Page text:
6 Things Your Child's Day Care Teacher Wants To Tell You

by Brooke Davis
Originally Published: 
day care
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Your children can spend anywhere from a few hours with their day care teachers to more than 40 a week, but we usually don’t get more than a few minutes of face time with the parents. Why does someone so invested in your child’s future have so little interaction with you? Usually because by 6 p.m., we’re all in a hurry to get home and curl up on the couch with a blanket and an internet connection. Here’s what your child’s day care teachers would say to you if they had the time—and the guts—to do it.

1. We love it when you ask how your kid’s day went.

I don’t mean this sarcastically. Some parents come in on their cell phones without a glance in our directions. Some don’t even seem to remember the names of the people they’ve entrusted with the lives of their children. An open dialogue about how your kids are doing behaviorally and emotionally is important to making sure you’re aware of any problems they’re having and how we’re trying to solve those problems.

2. Your kid will always love you more than us.

Yes, they hug us and tell us they want to come over to our houses for playdates, but what you don’t get to hear is what they say about you from the moment you drop them off to the moment you pick them up. “When are Mommy and Daddy going to be here?” “My mom likes yellow,” “My dad wears big shoes,” “We watch Paw Patrol together,” and so on. It’s normal to worry about spending too much time away from them, but in case you haven’t noticed, children are a stubborn species. Nothing we do will ever persuade them that Mom and Dad aren’t the coolest people in the universe.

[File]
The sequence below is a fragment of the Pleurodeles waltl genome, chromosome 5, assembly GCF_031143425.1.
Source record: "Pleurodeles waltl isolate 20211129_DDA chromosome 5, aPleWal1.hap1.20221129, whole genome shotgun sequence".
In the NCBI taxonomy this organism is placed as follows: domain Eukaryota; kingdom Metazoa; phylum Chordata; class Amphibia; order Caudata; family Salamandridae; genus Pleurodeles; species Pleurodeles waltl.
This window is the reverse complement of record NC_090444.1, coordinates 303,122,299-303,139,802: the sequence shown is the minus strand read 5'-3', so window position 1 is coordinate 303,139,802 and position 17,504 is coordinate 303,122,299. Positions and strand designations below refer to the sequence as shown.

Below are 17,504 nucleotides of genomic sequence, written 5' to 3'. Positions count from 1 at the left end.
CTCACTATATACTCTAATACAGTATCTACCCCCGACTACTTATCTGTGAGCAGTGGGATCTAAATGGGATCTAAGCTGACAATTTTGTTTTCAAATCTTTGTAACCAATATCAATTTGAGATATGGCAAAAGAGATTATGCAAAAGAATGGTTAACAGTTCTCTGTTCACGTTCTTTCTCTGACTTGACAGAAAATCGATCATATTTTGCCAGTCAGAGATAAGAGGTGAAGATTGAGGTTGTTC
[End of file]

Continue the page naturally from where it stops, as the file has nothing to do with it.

3. We don’t catch everything.

Kids are rough. Even when they’re not hitting and scratching and biting each other on purpose, they’re falling and bumping into things and tripping on flat surfaces because they have about as much coordination as college students on spring break. When a teacher is responsible for 10 kids at once, it is sometimes impossible for them to tell you exactly where your child got that mark on the tip of his nose during the course of an eight-hour day. We simply can’t see exactly what is going on during every second. We do everything we can to keep them safe, but unless they cry or complain about getting hurt, we don’t always notice when something happens.

4. You have to work with us.

Most day care classes have a system in place to encourage good behavior. A popular method is to assign the child a color each day to indicate how their behavior was and then allow them to choose a reward like a sticker or sucker for landing on a good color. Believe it or not, some parents ignore the system altogether. They let their children get treats no matter what their behavior was like, or they tell them, “You can have one when we get home.” And we get it—you want to avoid a red-faced screaming fit—but the consequences could be much worse in the long run. By ignoring the teacher’s rules, you’re telling your children that they don’t have to follow them either.

5. All kids have bad days, but it doesn’t mean they’re bad kids.

We have kids in our classes who get in trouble for poor behavior almost every day, which can make it seem like we’ve given up on them. But the truth is, we haven’t written them off. When young children get violent with others, it’s usually because they haven’t learned better ways to solve their problems yet. Part of our job is to teach them how to behave in a social environment, and we completely expect them to have their share of mishaps.

6. Your kid is awesome.

All kids are, in their own crazy and unique ways. They’re hilarious. They provide content for our favorite stories to tell our friends. They are the reason we get up every morning and come to work. We change diapers and wipe down toilet seats and clean up puke, and yet we still manage to laugh more than a few times before we go home because your kid is that cool. Be proud.

We’re here to make your lives easier—really. We know that you have jobs to do and errands to run and moments of complete silence to savor. But taking just a few minutes during drop-off or pickup to talk to the day care teacher could be the difference between being blindsided by behavioral problems and taking care of them before your kids hit preteen-hood (when you’ll have a much scarier set of problems to deal with).

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